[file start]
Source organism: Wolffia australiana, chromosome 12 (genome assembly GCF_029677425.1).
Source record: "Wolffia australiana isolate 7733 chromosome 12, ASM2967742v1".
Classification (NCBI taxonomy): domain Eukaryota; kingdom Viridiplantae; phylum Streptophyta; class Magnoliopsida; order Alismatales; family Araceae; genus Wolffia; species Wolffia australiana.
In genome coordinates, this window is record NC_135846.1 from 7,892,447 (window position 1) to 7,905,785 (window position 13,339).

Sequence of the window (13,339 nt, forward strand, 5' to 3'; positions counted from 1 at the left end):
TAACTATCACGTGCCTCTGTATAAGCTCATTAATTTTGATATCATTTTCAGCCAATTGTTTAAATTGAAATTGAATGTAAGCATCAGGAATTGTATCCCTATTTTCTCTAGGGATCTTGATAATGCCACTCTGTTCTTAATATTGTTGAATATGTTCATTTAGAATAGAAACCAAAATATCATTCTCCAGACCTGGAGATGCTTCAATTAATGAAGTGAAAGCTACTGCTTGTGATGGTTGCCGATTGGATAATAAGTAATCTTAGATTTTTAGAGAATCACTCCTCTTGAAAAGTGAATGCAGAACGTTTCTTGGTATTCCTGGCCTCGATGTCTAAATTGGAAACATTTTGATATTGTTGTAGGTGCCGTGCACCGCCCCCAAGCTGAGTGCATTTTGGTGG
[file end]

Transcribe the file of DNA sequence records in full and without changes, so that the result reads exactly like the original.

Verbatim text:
Source organism: Wolffia australiana, chromosome 12 (genome assembly GCF_029677425.1).
Source record: "Wolffia australiana isolate 7733 chromosome 12, ASM2967742v1".
Classification (NCBI taxonomy): domain Eukaryota; kingdom Viridiplantae; phylum Streptophyta; class Magnoliopsida; order Alismatales; family Araceae; genus Wolffia; species Wolffia australiana.
In genome coordinates, this window is record NC_135846.1 from 7,892,447 (window position 1) to 7,905,785 (window position 13,339).

Sequence of the window (13,339 nt, forward strand, 5' to 3'; positions counted from 1 at the left end):
TAACTATCACGTGCCTCTGTATAAGCTCATTAATTTTGATATCATTTTCAGCCAATTGTTTAAATTGAAATTGAATGTAAGCATCAGGAATTGTATCCCTATTTTCTCTAGGGATCTTGATAATGCCACTCTGTTCTTAATATTGTTGAATATGTTCATTTAGAATAGAAACCAAAATATCATTCTCCAGACCTGGAGATGCTTCAATTAATGAAGTGAAAGCTACTGCTTGTGATGGTTGCCGATTGGATAATAAGTAATCTTAGATTTTTAGAGAATCACTCCTCTTGAAAAGTGAATGCAGAACGTTTCTTGGTATTCCTGGCCTCGATGTCTAAATTGGAAACATTTTGATATTGTTGTAGGTGCCGTGCACCGCCCCCAAGCTGAGTGCATTTTGGTGG